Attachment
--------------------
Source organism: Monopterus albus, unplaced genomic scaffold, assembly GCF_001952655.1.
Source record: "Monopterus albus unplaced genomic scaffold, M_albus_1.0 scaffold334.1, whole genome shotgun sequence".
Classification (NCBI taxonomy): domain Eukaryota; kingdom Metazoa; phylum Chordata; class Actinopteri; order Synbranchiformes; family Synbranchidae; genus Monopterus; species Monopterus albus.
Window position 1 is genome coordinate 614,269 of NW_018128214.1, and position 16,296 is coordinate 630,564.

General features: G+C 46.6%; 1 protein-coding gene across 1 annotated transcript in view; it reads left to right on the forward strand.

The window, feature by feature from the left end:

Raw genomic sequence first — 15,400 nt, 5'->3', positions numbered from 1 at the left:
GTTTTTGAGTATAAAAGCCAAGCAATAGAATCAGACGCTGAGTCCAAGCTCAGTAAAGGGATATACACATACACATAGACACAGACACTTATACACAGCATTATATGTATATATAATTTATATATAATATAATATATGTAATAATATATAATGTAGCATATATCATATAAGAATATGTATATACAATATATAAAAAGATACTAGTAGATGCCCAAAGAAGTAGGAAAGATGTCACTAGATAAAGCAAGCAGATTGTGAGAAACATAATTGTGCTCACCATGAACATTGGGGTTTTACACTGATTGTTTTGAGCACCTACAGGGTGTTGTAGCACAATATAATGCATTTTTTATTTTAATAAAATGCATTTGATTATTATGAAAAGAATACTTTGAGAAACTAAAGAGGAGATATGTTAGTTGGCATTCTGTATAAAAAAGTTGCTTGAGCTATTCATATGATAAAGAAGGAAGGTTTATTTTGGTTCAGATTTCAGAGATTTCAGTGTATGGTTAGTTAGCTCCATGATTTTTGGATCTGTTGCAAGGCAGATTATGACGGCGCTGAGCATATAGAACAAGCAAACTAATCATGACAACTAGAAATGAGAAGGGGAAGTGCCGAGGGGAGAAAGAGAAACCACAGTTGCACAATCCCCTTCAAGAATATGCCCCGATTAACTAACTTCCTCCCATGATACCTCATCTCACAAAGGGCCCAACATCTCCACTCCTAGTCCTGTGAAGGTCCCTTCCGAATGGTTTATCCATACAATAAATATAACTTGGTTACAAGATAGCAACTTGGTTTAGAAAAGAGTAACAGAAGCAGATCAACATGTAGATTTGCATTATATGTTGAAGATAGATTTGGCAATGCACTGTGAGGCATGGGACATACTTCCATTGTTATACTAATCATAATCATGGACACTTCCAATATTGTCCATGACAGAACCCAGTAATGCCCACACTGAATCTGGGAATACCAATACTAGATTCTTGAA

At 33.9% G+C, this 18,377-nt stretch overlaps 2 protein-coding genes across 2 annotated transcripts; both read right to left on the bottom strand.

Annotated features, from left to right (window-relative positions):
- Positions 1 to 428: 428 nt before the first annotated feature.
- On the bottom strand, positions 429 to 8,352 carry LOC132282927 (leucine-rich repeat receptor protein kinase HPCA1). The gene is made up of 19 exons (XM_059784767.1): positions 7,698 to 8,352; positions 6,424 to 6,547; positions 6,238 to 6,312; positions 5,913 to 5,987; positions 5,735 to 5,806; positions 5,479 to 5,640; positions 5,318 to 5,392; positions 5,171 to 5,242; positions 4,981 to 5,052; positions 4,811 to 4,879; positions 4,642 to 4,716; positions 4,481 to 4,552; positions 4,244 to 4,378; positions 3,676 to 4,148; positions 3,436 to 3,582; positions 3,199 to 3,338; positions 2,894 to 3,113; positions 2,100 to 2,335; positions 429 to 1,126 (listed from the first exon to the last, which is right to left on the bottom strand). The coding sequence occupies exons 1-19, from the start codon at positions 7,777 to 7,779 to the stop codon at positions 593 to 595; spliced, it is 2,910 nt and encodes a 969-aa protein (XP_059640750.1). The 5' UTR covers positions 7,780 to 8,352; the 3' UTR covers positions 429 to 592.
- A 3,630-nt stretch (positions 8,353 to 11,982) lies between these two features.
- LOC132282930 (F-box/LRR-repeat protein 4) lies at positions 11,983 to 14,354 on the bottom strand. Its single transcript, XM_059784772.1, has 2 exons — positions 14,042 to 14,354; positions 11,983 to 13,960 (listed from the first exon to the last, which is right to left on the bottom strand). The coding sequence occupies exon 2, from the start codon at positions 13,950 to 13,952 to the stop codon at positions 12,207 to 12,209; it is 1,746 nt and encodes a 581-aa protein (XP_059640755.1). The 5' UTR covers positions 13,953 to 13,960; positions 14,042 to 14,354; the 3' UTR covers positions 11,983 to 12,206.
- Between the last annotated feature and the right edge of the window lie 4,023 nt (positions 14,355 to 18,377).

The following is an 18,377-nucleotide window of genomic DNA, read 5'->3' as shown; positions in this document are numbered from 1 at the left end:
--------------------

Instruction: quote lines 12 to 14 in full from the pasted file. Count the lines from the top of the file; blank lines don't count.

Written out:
- On the bottom strand, positions 429 to 8,352 carry LOC132282927 (leucine-rich repeat receptor protein kinase HPCA1). The gene is made up of 19 exons (XM_059784767.1): positions 7,698 to 8,352; positions 6,424 to 6,547; positions 6,238 to 6,312; positions 5,913 to 5,987; positions 5,735 to 5,806; positions 5,479 to 5,640; positions 5,318 to 5,392; positions 5,171 to 5,242; positions 4,981 to 5,052; positions 4,811 to 4,879; positions 4,642 to 4,716; positions 4,481 to 4,552; positions 4,244 to 4,378; positions 3,676 to 4,148; positions 3,436 to 3,582; positions 3,199 to 3,338; positions 2,894 to 3,113; positions 2,100 to 2,335; positions 429 to 1,126 (listed from the first exon to the last, which is right to left on the bottom strand). The coding sequence occupies exons 1-19, from the start codon at positions 7,777 to 7,779 to the stop codon at positions 593 to 595; spliced, it is 2,910 nt and encodes a 969-aa protein (XP_059640750.1). The 5' UTR covers positions 7,780 to 8,352; the 3' UTR covers positions 429 to 592.
- A 3,630-nt stretch (positions 8,353 to 11,982) lies between these two features.
- LOC132282930 (F-box/LRR-repeat protein 4) lies at positions 11,983 to 14,354 on the bottom strand. Its single transcript, XM_059784772.1, has 2 exons — positions 14,042 to 14,354; positions 11,983 to 13,960 (listed from the first exon to the last, which is right to left on the bottom strand). The coding sequence occupies exon 2, from the start codon at positions 13,950 to 13,952 to the stop codon at positions 12,207 to 12,209; it is 1,746 nt and encodes a 581-aa protein (XP_059640755.1). The 5' UTR covers positions 13,953 to 13,960; positions 14,042 to 14,354; the 3' UTR covers positions 11,983 to 12,206.